There's been a lot of "buzz" around BuzziSpace and 13&9's award-winning BuzziPleat, aka giant ruffs that can be used as sound dampeners, lighting, and/or decoration. They look just like this... but are way more functional. Although pretty much anything would be—unless anyone can convince me otherwise, those neck things do not seem to serve a purpose.
This beautiful Danish modern highback reclining lounge chair was manufactured by Trensums in the 1960s. The designer is unknown but most of the design work for Trensums was done by Johannes Andersen. The frame features sculpted teak arms and spindle legs. The back of this chair can
It's been referred to as both the LCW, for Lounge Chair Wood, and the Eames Plywood Lounge Chair. Whichever you call it, it's a classic piece of 20th-Century design. This video is great because it not only shows you how the chair is made, but provides the back story on
This Danish Modern five-drawer rosewood dresser was designed by Henning Jørgensen for Fredericia Furniture in the 1960s. It's got beautiful woodgrain and the construction is high quality throughout. Each drawer features a stunning streamlined lip and two carved pulls. It's a rare find, on account of the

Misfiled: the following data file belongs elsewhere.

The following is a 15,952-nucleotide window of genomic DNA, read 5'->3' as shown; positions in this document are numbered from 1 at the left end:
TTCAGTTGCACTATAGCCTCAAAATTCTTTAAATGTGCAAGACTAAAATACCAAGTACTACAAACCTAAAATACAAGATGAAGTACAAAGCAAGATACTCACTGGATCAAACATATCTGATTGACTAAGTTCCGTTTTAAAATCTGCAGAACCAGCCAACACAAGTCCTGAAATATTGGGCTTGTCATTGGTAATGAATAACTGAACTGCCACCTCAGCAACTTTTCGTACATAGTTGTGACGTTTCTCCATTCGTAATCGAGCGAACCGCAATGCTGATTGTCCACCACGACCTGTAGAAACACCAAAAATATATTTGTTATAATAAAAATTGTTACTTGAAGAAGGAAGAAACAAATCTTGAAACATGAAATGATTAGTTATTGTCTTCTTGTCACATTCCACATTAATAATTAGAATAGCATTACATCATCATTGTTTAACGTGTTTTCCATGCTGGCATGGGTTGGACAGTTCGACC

While the legs of any wooden piece of furniture often start out as perfectly rectilinear off of the table saw, sometimes that blocky shape doesn't work with your final design. Tapers are easy enough to do with a tapering jig, and of course you could turn them on a lathe,
Here in another great episode of "Let's Talk About Design," natural-born designer Chris Salomone tackles a tough one: A reader sends in a design for a dining table co-designed by he and his spouse, and the results are hackneyed. Salomone gives it a once-over, then starts adding his proposed changes
Editors Note: Teshia a contributor to Core77 and Chief of Staff at Berlin-based startup Senic, who are currently building their second product COVI. When we began building COVI, it was on the heels of of our first product NUIMO. NUIMO is a controller for smart devices like Sonos and Phillips
LUNAR cofounders Jeff Smith and Gerard Furbershaw sought to create a sculpturally oriented bench that provided social interaction opportunities for passersby in outdoor public places and museum and gallery exhibition spaces. People have an innate desire to engage, interact and play, yet there are a limited number of public spaces
It's always fun to watch someone design out loud. Here Izzy Swan creates a folding table that folds into a storage unit, and he builds it primarily out of plywood scraps. This seems like it'd be useful for college kids or the itinerant, as moving a table is typically a